If you're looking at this from the weight loss point of view, if you shoot for a 1000 calorie/day deficit with 500 calories from exercise and 500 calories from diet, the uncertainty in power meter based deficit is about 50 calories - basically insignificant.

(This all applies to exercise below lactate threshold. Once you go above lactate threshold, things get more complicated.)

 01-26-14, 09:16 PM #5 Carbonfiberboy  just another gosling     Join Date: Feb 2007 Location: Everett, WA Bikes: CoMo Speedster 2003, Trek 5200, CAAD 9, Fred 2004 Posts: 12,597 Mentioned: 36 Post(s) Tagged: 0 Thread(s) Quoted: 672 Post(s) This is kind of interesting. My wife and I ride a tandem. Calculating power output by my times on my single and tandem up known long climbs last summer, I'm about twice as strong as my wife in watts output. For our tandem team, Strava gives an estimate of kJ and also shows a calculated burn. IIRC, the previous Strava version showed the calories calculated by the device, in my case a Garmin 800. This was the same calories displayed by TrainingPeaks. The new version of Strava now shows a burn that is 1.115 * calculated kJ, or it does for us. However, the Garmin device reads my HR, which shows a much smaller burn just for me, which makes sense. Our team burn as calculated by Strava runs ~45-50 calories/mile, while my personal burn calculated by my Garmin runs about 25-27 kCal/mile. These are all in hilly terrain. I think my personal burn should be quite a bit higher, closer to 40 kCal/mile or more, as I am much faster at the same HR on my single. In any case, I don't pay too much attention to that. I just watch my scale. As to the OP's question, no intensity factor doesn't matter. Assuming the two athletes weigh the same, they will burn the same if they ride at the same speed, even though one is having a lung up and the other cruising. Strava will show the same kJ for each. An assuming as noted above that they stay aerobic.
 01-27-14, 08:07 AM #6 Looigi Senior Member     Join Date: Dec 2010 Bikes: Posts: 8,953 Mentioned: 0 Post(s) Tagged: 0 Thread(s) Quoted: 10 Post(s) I borrowed and rode with a PM for a number of rides and compared calories burned based on joule output (using the accepted correction factors for physiological efficiency) to the HR formula in OP's method 1 and found I needed to multiply the HR formula result by 0.7 to get results close to the PM based calculations. With the 0.7 correction factor, the HR formula produced calorie consumption in reasonably close agreement with the PM results over a variety of rides including rides 25-100 miles in length, those with and without a lot of climbing, and fast pace and moderated pace rides. This suggests to me that the HR formula can work well enough once calibrated to the individual.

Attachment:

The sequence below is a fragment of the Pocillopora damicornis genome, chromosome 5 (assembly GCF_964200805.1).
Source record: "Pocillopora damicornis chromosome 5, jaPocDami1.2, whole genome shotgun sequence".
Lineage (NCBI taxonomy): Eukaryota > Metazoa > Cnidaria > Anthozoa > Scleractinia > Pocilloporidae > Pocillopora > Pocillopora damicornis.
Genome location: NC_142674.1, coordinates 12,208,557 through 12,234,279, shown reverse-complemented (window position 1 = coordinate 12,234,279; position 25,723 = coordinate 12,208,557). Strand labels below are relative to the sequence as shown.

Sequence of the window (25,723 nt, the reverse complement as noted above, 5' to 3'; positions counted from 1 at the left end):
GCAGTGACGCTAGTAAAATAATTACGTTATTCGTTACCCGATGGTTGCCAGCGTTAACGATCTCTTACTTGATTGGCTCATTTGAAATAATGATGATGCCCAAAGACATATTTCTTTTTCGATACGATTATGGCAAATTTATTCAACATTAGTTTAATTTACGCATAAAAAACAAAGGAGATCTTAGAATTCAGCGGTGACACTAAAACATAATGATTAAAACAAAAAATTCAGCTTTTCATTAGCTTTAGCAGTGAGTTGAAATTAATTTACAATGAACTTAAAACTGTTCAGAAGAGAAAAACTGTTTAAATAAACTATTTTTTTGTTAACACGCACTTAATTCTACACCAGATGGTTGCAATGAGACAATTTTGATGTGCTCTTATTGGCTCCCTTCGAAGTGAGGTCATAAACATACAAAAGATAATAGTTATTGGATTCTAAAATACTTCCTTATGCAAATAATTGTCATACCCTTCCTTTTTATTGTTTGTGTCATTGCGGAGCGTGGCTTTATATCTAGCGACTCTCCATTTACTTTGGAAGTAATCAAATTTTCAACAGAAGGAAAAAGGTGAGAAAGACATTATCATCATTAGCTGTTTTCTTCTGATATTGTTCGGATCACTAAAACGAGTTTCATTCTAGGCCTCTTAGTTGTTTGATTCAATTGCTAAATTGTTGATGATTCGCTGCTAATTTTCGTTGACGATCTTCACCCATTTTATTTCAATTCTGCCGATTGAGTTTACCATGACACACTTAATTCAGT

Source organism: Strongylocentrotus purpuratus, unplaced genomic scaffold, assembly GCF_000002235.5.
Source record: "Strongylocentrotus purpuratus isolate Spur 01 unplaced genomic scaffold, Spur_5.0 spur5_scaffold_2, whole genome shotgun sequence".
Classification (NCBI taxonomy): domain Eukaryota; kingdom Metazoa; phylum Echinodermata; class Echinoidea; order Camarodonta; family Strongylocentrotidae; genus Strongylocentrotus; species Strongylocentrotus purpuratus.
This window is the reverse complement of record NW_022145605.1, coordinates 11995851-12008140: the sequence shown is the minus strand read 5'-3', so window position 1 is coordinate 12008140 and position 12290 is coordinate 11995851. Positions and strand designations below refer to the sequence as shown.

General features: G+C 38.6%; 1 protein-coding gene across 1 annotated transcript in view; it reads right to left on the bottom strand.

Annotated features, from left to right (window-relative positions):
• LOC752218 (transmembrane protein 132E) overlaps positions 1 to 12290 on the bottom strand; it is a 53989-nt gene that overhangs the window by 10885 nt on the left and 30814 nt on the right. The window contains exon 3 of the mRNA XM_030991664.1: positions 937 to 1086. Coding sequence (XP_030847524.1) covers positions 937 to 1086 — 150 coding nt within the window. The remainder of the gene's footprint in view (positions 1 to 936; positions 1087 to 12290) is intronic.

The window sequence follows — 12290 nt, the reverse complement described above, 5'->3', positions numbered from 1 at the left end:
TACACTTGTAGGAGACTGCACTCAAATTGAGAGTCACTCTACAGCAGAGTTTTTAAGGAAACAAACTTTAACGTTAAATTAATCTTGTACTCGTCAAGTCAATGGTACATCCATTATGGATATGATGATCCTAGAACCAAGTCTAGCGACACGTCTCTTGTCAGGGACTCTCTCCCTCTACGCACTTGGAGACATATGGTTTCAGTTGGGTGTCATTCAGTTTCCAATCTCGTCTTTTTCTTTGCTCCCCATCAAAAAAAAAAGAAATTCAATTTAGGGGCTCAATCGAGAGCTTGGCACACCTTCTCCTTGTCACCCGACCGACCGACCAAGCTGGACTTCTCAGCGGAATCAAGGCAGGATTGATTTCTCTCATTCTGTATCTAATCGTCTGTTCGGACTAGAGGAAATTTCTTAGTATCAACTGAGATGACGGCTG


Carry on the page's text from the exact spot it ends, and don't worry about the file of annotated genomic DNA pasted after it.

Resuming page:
01-27-14, 02:03 PM   #7
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 Originally Posted by Looigi I borrowed and rode with a PM for a number of rides and compared calories burned based on joule output (using the accepted correction factors for physiological efficiency) to the HR formula in OP's method 1 and found I needed to multiply the HR formula result by 0.7 to get results close to the PM based calculations. With the 0.7 correction factor, the HR formula produced calorie consumption in reasonably close agreement with the PM results over a variety of rides including rides 25-100 miles in length, those with and without a lot of climbing, and fast pace and moderated pace rides. This suggests to me that the HR formula can work well enough once calibrated to the individual.
What did you plug into the formula for VO2max, W and A?

As quoted, the formula does not make a whole lot of sense to me. You should not be adding contributions of VO2max, heart rate and weight (assuming that W is weight), you should be multiplying them, like so:

Calorie Burned = (5/1000) x Weight x (VO2max-VO2resting) x (HR - HRresting) / (HRmax - HRresting) × T

Here you insert weight in kg, T in minutes, VO2max and VO2resting in ml/(kg*min). You can assume VO2resting ~ 3.5. (But, since you probably don't know your VO2max anyway, you might as well simply treat the whole VO2max-VO2resting term as an unknown, and tweak it to see what value gives you a good fit.) In my experiments, the fit is better if HRresting is not your "real" resting HR but the heart rate you see when you sit on the bike without moving (70-80 ish). If you fiddle with VO2max and HRresting, you can get a pretty good agreement with power meter data, within 10%.

Last edited by hamster; 01-27-14 at 02:16 PM.